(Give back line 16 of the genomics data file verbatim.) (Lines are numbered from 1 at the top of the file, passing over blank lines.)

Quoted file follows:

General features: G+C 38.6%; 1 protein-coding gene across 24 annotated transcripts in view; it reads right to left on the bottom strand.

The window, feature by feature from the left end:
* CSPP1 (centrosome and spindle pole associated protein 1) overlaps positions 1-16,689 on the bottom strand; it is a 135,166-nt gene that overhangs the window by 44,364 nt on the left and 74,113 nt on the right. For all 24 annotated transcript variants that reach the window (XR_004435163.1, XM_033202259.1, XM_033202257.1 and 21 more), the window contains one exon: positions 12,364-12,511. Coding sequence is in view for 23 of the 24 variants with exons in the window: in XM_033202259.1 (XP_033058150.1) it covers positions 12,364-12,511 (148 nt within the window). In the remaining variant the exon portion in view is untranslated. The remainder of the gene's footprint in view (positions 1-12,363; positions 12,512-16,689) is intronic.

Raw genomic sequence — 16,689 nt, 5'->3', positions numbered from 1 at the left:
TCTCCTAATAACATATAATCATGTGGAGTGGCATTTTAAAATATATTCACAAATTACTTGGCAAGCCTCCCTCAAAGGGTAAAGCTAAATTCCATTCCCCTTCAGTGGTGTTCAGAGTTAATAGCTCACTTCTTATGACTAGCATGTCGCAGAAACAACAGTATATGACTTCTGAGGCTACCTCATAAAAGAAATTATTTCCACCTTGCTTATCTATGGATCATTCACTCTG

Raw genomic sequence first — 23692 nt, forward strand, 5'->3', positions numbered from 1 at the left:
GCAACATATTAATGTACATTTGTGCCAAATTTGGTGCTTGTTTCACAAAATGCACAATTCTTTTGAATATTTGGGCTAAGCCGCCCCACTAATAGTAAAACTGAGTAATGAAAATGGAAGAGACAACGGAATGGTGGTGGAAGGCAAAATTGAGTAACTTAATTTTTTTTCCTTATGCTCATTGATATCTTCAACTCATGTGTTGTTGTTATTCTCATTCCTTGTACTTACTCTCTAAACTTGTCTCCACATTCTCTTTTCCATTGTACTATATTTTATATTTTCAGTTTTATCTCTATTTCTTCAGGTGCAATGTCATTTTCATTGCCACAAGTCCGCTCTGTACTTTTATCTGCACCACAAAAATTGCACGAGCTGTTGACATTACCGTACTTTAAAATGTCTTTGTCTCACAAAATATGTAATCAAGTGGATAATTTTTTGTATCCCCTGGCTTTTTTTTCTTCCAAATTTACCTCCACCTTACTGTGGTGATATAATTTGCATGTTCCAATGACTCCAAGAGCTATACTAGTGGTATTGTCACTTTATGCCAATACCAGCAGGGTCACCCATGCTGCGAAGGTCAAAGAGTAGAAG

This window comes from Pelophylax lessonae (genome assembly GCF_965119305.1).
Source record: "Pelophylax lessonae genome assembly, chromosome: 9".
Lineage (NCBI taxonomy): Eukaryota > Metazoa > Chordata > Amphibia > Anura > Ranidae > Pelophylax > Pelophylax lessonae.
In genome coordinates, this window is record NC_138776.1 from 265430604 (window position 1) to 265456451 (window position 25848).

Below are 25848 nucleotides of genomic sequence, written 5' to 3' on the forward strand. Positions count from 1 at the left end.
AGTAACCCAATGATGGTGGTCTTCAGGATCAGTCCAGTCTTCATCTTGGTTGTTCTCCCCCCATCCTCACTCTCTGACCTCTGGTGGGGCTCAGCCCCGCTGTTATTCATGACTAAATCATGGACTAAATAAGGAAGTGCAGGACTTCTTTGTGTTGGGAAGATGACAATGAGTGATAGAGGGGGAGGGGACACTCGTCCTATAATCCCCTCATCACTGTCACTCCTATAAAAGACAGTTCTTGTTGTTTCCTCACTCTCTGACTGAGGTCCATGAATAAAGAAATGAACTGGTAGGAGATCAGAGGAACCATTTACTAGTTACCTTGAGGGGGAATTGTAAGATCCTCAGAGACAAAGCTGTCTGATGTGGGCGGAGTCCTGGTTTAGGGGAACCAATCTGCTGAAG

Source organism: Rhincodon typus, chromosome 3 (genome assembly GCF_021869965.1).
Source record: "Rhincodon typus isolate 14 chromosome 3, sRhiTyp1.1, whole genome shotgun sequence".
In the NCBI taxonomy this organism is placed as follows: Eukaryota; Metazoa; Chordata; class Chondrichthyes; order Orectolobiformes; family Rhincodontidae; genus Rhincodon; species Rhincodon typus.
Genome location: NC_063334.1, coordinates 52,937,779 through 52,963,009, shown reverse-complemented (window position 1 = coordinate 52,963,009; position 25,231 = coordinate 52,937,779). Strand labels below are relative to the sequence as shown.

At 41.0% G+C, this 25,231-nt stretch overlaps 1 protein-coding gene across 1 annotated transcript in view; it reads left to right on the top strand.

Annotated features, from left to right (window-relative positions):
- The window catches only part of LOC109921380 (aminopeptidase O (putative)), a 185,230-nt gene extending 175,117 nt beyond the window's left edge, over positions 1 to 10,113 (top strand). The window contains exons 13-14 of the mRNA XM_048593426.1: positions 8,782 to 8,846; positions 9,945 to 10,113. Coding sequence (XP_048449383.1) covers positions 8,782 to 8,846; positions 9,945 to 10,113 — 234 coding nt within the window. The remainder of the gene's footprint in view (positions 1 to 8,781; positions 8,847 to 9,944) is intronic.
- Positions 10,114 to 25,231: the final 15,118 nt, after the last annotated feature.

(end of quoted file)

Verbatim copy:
In the NCBI taxonomy this organism is placed as follows: Eukaryota; Metazoa; Chordata; class Chondrichthyes; order Orectolobiformes; family Rhincodontidae; genus Rhincodon; species Rhincodon typus.